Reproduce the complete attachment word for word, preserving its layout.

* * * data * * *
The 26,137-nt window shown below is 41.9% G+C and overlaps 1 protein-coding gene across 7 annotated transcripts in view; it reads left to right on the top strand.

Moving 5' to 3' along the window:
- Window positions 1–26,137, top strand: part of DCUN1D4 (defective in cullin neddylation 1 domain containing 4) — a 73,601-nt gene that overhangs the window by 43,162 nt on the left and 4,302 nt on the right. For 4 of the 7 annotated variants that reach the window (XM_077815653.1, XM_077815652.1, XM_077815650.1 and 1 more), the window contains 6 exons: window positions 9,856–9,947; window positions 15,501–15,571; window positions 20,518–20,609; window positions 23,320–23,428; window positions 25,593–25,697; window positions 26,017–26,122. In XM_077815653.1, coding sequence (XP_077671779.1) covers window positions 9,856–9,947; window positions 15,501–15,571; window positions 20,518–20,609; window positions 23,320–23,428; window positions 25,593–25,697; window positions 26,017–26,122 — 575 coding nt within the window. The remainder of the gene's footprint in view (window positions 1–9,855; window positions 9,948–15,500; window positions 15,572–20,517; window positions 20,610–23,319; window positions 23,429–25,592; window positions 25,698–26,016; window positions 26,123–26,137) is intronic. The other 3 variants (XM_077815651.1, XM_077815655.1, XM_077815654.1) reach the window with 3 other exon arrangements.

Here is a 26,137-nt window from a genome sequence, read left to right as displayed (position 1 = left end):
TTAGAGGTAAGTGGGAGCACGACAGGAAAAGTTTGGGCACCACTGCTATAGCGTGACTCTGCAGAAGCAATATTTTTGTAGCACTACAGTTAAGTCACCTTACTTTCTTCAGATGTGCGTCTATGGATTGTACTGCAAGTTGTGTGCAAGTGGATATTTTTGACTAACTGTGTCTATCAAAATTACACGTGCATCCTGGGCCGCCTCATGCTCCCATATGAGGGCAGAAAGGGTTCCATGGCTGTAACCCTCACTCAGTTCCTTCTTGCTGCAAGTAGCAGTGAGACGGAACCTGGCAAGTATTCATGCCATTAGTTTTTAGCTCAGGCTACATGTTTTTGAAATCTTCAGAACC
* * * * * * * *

The 26,137-nt window shown below is 41.9% G+C and overlaps 1 protein-coding gene across 7 annotated transcripts in view; it reads left to right on the top strand.

Moving 5' to 3' along the window:
- Window positions 1–26,137, top strand: part of DCUN1D4 (defective in cullin neddylation 1 domain containing 4) — a 73,601-nt gene that overhangs the window by 43,162 nt on the left and 4,302 nt on the right. For 4 of the 7 annotated variants that reach the window (XM_077815653.1, XM_077815652.1, XM_077815650.1 and 1 more), the window contains 6 exons: window positions 9,856–9,947; window positions 15,501–15,571; window positions 20,518–20,609; window positions 23,320–23,428; window positions 25,593–25,697; window positions 26,017–26,122. In XM_077815653.1, coding sequence (XP_077671779.1) covers window positions 9,856–9,947; window positions 15,501–15,571; window positions 20,518–20,609; window positions 23,320–23,428; window positions 25,593–25,697; window positions 26,017–26,122 — 575 coding nt within the window. The remainder of the gene's footprint in view (window positions 1–9,855; window positions 9,948–15,500; window positions 15,572–20,517; window positions 20,610–23,319; window positions 23,429–25,592; window positions 25,698–26,016; window positions 26,123–26,137) is intronic. The other 3 variants (XM_077815651.1, XM_077815655.1, XM_077815654.1) reach the window with 3 other exon arrangements.

Here is a 26,137-nt window from a genome sequence, read left to right as displayed (position 1 = left end):
TTAGAGGTAAGTGGGAGCACGACAGGAAAAGTTTGGGCACCACTGCTATAGCGTGACTCTGCAGAAGCAATATTTTTGTAGCACTACAGTTAAGTCACCTTACTTTCTTCAGATGTGCGTCTATGGATTGTACTGCAAGTTGTGTGCAAGTGGATATTTTTGACTAACTGTGTCTATCAAAATTACACGTGCATCCTGGGCCGCCTCATGCTCCCATATGAGGGCAGAAAGGGTTCCATGGCTGTAACCCTCACTCAGTTCCTTCTTGCTGCAAGTAGCAGTGAGACGGAACCTGGCAAGTATTCATGCCATTAGTTTTTAGCTCAGGCTACATGTTTTTGAAATCTTCAGAACC